The Treasury yield curve remains persistently inverted, implying that short-term bonds offer higher expected returns than intermediate- or long-term bonds. Given this information, does it make sense for intermediate-term bond investors to seek those higher returns by shortening the duration of their bond portfolios?
A Thought Experiment: Two Ways to Hold Bonds for Five Years
If an investor is going to own bonds for a given investment horizon, there are a number of ways to do it. As a simplified thought experiment, consider a hypothetical investor who plans to hold US Treasury bonds for five years. Over that five-year investment horizon, the investor could hold:
- A single five-year Treasury bond
- Five one-year Treasury bonds, in sequence
- A one-year Treasury bond, and then a four-year Treasury bond
- A two-year Treasury bond, and then a three-year Treasury bond
For discussion’s sake, let’s consider two strategies for holding US Treasury bonds for the next five years: purchasing a single 5-year Treasury bond and holding it to maturity, and purchasing five 1-year Treasury bonds in sequence, holding each to maturity and then rolling those proceeds in the next 1-year bond issued a year later.
The current yield curve suggests that returns may be higher from holding a one-year bond instead of the five-year bond. Whereas the 5-year Treasury bond yields only 3.8%, the 1-year Treasury bond yields 5.2% — a 37% premium.
That 5.2% yield represents a 5.2% expected return that is all but certain – but the 5.2% return is guaranteed only for the first year. If our hypothetical investor bought the one-year bond, the investor would face the risk of reinvesting that money when the one-year bond matures one year from now. While we know with certainty what a Treasury bond purchased today will return over its life, the return of a bond that will be issued in the future is much less certain.
Although the future is uncertain, the yield curve does tell us some information about the future returns of the one-year bonds that will be issued one, two, three, and four years from now. The yield curve’s inversion tells us that they are currently expected to be issued at rates lower than 3.8%.
The market for US Treasury bonds is efficient enough that arbitrage – riskless return – should not be obtainable with the simple strategy of buying five one-year Treasury bonds instead of one five-year Treasury bond. This means that if the first one-year Treasury bond pays a yield higher than the five-year Treasury bond (5.2% vs. 3.8%), then all of the following one-year Treasury bonds must expect to yield less than 3.8% when they are issued in the future.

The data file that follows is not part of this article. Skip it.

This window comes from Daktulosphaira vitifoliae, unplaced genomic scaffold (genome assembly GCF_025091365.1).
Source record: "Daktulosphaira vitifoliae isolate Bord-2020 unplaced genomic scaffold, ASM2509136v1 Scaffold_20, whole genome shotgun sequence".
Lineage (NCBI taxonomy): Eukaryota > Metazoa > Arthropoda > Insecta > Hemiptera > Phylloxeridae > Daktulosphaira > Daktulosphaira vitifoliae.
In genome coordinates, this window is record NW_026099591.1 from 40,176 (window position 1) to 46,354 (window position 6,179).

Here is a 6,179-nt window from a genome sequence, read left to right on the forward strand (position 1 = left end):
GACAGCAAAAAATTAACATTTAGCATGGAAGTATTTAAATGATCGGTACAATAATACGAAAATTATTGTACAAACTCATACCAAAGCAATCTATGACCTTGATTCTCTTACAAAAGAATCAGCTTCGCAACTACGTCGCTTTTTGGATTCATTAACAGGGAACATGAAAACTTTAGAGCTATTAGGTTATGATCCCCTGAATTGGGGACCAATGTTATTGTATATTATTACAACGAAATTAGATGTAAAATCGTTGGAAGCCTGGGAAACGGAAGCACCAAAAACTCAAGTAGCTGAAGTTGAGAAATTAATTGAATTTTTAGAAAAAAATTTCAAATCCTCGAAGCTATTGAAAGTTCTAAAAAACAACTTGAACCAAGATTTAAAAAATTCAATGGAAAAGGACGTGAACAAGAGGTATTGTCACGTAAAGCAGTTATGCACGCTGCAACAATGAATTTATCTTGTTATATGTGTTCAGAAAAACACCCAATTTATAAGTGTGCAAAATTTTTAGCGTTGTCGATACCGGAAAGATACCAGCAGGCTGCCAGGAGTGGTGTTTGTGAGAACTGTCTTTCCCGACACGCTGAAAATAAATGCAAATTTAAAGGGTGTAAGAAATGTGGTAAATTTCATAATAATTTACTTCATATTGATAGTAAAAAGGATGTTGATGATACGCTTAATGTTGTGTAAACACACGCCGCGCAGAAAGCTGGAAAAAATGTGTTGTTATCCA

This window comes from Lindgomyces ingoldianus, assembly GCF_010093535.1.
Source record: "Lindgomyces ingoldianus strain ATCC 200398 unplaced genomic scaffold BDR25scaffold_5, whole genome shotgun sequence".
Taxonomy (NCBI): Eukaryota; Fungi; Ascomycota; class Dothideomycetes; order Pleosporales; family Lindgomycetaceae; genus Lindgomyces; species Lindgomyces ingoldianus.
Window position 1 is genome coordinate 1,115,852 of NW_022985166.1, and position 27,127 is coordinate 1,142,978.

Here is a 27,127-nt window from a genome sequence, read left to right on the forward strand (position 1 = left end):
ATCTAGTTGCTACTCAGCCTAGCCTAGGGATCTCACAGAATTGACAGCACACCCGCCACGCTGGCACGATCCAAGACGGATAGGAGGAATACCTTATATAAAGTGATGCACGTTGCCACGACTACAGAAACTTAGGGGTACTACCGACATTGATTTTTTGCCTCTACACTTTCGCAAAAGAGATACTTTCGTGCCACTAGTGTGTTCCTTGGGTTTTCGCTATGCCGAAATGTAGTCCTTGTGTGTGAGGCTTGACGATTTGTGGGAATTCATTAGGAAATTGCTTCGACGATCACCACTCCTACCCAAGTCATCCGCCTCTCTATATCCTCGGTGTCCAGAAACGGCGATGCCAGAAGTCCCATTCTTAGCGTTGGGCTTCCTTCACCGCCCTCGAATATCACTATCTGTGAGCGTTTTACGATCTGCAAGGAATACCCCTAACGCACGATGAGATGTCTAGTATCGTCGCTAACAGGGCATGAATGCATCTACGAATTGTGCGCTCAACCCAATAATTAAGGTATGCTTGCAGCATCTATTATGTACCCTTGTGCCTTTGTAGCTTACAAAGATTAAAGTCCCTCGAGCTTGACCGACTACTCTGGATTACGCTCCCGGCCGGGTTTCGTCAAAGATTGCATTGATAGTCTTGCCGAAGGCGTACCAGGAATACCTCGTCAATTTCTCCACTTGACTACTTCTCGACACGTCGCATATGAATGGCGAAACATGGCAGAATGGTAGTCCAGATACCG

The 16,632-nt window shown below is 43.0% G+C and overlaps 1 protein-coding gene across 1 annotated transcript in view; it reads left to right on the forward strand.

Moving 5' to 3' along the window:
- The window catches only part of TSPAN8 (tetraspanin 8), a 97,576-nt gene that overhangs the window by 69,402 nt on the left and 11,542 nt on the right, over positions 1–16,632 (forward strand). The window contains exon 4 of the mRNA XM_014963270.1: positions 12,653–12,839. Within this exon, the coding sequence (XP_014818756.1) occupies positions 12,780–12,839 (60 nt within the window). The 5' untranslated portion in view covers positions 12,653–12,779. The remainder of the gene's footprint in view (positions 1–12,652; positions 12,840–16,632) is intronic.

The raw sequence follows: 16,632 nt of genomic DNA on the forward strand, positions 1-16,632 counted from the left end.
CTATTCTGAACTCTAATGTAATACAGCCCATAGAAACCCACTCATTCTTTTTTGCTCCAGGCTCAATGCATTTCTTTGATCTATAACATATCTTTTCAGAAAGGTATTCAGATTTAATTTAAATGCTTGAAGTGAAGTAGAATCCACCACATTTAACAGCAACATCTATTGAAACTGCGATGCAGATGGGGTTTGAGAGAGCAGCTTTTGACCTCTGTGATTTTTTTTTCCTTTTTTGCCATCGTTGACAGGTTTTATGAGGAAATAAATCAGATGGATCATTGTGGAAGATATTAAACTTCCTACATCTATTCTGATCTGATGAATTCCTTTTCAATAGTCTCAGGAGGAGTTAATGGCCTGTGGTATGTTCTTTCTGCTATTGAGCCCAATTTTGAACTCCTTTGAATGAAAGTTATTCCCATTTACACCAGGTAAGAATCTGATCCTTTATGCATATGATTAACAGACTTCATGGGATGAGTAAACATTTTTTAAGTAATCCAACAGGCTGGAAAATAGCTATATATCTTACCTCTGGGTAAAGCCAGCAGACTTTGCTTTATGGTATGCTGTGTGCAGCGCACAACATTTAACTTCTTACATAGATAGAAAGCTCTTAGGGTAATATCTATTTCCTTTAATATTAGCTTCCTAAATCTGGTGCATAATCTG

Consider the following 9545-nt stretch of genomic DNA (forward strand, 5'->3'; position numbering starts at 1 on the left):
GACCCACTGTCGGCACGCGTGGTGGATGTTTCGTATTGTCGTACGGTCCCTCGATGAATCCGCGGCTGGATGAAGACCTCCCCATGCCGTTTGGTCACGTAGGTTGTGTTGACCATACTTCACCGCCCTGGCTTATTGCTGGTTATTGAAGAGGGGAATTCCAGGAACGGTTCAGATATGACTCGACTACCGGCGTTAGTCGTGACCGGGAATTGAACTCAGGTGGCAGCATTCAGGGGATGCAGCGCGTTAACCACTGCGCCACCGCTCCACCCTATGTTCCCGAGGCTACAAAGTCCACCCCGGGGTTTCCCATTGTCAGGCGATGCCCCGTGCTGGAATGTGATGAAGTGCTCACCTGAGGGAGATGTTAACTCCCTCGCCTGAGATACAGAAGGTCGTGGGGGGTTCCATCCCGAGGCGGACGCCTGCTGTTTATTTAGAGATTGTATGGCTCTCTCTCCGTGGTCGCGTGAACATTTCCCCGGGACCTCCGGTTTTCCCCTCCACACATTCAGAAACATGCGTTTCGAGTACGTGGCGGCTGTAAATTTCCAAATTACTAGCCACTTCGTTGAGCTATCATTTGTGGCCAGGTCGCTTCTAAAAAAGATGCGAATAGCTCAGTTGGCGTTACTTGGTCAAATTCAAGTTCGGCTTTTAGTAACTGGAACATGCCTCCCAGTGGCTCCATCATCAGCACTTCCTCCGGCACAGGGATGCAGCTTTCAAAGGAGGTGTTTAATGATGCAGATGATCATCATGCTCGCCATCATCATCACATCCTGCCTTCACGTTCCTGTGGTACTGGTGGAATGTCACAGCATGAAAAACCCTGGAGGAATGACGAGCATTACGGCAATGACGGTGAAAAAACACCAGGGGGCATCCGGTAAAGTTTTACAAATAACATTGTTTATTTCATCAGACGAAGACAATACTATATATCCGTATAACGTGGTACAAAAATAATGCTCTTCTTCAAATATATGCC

Of course, the world will change over the next five years, but knowing what we know today, the total expected return over the full five-year period should be very close to 3.8% for both strategies, regardless of which specific strategy of owning Treasury bonds for five years is employed. The actual realized return will be higher for one investment strategy or the other, but we can’t know in advance which one it will be – it depends on future interest rates and investor preferences, both of which are unknowable in advance.
If an investor knows that they will hold bonds for five years, the best thing we can say about preferring one strategy to the other is that they likely expect very similar returns over the full five-year period. To prefer one strategy over the other implies making a forecast of how different future interest rates will be from what the current yield curve– derived from the consensus expectations of all market participants — implies about them. We would never recommend making such forecasts – evidence suggests that even professional interest rate forecasters are notoriously poor at the task.
Over any investment horizon, regardless of the duration of the bonds employed, it is very difficult to hold bonds over the full horizon and escape the starting-point yield for a bond with that same horizon. In other words, if an investor’s holding period for Treasury bonds is five years, the expected return for their Treasury bonds over the next five years is currently very close to 3.8% per year, regardless of whether the first bond they own yields 5.2%, 3.8%, or something else.